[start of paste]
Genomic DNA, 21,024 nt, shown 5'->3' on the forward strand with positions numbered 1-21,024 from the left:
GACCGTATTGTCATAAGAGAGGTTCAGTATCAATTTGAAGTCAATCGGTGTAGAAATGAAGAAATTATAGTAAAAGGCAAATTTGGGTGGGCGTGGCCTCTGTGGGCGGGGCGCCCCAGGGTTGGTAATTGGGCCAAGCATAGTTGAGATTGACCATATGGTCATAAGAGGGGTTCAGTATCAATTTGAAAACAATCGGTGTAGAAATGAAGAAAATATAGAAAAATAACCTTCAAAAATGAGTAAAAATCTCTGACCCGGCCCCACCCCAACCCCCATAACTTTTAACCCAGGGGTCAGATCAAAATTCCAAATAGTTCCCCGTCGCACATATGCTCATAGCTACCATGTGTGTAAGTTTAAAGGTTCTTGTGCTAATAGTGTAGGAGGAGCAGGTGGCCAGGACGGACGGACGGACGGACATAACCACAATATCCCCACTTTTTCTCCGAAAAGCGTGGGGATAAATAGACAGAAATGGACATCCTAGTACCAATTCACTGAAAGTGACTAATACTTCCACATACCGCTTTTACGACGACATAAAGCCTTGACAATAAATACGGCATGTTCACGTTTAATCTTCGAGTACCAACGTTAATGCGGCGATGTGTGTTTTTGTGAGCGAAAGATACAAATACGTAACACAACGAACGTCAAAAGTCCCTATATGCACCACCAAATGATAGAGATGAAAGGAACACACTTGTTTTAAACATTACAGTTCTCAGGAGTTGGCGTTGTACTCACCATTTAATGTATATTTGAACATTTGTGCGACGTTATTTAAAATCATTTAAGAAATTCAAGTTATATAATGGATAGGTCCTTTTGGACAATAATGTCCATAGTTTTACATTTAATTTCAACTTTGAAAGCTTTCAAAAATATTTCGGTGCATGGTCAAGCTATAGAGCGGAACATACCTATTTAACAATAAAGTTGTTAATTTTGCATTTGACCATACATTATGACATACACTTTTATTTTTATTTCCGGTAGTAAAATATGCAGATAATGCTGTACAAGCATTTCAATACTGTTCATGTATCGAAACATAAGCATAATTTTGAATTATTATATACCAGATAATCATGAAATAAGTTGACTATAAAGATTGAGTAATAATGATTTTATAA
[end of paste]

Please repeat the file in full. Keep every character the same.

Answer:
Genomic DNA, 21,024 nt, shown 5'->3' on the forward strand with positions numbered 1-21,024 from the left:
GACCGTATTGTCATAAGAGAGGTTCAGTATCAATTTGAAGTCAATCGGTGTAGAAATGAAGAAATTATAGTAAAAGGCAAATTTGGGTGGGCGTGGCCTCTGTGGGCGGGGCGCCCCAGGGTTGGTAATTGGGCCAAGCATAGTTGAGATTGACCATATGGTCATAAGAGGGGTTCAGTATCAATTTGAAAACAATCGGTGTAGAAATGAAGAAAATATAGAAAAATAACCTTCAAAAATGAGTAAAAATCTCTGACCCGGCCCCACCCCAACCCCCATAACTTTTAACCCAGGGGTCAGATCAAAATTCCAAATAGTTCCCCGTCGCACATATGCTCATAGCTACCATGTGTGTAAGTTTAAAGGTTCTTGTGCTAATAGTGTAGGAGGAGCAGGTGGCCAGGACGGACGGACGGACGGACATAACCACAATATCCCCACTTTTTCTCCGAAAAGCGTGGGGATAAATAGACAGAAATGGACATCCTAGTACCAATTCACTGAAAGTGACTAATACTTCCACATACCGCTTTTACGACGACATAAAGCCTTGACAATAAATACGGCATGTTCACGTTTAATCTTCGAGTACCAACGTTAATGCGGCGATGTGTGTTTTTGTGAGCGAAAGATACAAATACGTAACACAACGAACGTCAAAAGTCCCTATATGCACCACCAAATGATAGAGATGAAAGGAACACACTTGTTTTAAACATTACAGTTCTCAGGAGTTGGCGTTGTACTCACCATTTAATGTATATTTGAACATTTGTGCGACGTTATTTAAAATCATTTAAGAAATTCAAGTTATATAATGGATAGGTCCTTTTGGACAATAATGTCCATAGTTTTACATTTAATTTCAACTTTGAAAGCTTTCAAAAATATTTCGGTGCATGGTCAAGCTATAGAGCGGAACATACCTATTTAACAATAAAGTTGTTAATTTTGCATTTGACCATACATTATGACATACACTTTTATTTTTATTTCCGGTAGTAAAATATGCAGATAATGCTGTACAAGCATTTCAATACTGTTCATGTATCGAAACATAAGCATAATTTTGAATTATTATATACCAGATAATCATGAAATAAGTTGACTATAAAGATTGAGTAATAATGATTTTATAA